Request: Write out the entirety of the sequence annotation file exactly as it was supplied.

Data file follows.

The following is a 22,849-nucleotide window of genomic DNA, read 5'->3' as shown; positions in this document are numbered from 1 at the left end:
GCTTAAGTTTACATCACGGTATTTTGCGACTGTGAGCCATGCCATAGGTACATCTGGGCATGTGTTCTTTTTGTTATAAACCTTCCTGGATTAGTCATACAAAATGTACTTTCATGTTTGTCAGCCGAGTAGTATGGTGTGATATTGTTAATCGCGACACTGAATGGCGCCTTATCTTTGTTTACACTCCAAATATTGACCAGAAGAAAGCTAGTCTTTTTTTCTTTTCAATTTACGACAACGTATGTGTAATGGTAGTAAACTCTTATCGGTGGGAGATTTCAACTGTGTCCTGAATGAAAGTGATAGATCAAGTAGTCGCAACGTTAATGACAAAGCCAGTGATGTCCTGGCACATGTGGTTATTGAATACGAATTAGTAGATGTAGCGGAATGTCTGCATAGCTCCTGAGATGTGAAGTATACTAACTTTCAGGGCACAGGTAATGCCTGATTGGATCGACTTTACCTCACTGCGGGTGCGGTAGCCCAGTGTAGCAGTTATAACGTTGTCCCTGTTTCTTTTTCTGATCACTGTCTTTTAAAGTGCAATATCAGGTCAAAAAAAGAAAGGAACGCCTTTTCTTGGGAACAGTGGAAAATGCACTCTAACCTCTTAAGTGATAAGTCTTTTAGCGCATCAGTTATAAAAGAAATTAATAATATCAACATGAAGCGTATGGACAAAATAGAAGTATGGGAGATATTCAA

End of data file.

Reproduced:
The following is a 22,849-nucleotide window of genomic DNA, read 5'->3' as shown; positions in this document are numbered from 1 at the left end:
GCTTAAGTTTACATCACGGTATTTTGCGACTGTGAGCCATGCCATAGGTACATCTGGGCATGTGTTCTTTTTGTTATAAACCTTCCTGGATTAGTCATACAAAATGTACTTTCATGTTTGTCAGCCGAGTAGTATGGTGTGATATTGTTAATCGCGACACTGAATGGCGCCTTATCTTTGTTTACACTCCAAATATTGACCAGAAGAAAGCTAGTCTTTTTTTCTTTTCAATTTACGACAACGTATGTGTAATGGTAGTAAACTCTTATCGGTGGGAGATTTCAACTGTGTCCTGAATGAAAGTGATAGATCAAGTAGTCGCAACGTTAATGACAAAGCCAGTGATGTCCTGGCACATGTGGTTATTGAATACGAATTAGTAGATGTAGCGGAATGTCTGCATAGCTCCTGAGATGTGAAGTATACTAACTTTCAGGGCACAGGTAATGCCTGATTGGATCGACTTTACCTCACTGCGGGTGCGGTAGCCCAGTGTAGCAGTTATAACGTTGTCCCTGTTTCTTTTTCTGATCACTGTCTTTTAAAGTGCAATATCAGGTCAAAAAAAGAAAGGAACGCCTTTTCTTGGGAACAGTGGAAAATGCACTCTAACCTCTTAAGTGATAAGTCTTTTAGCGCATCAGTTATAAAAGAAATTAATAATATCAACATGAAGCGTATGGACAAAATAGAAGTATGGGAGATATTCAA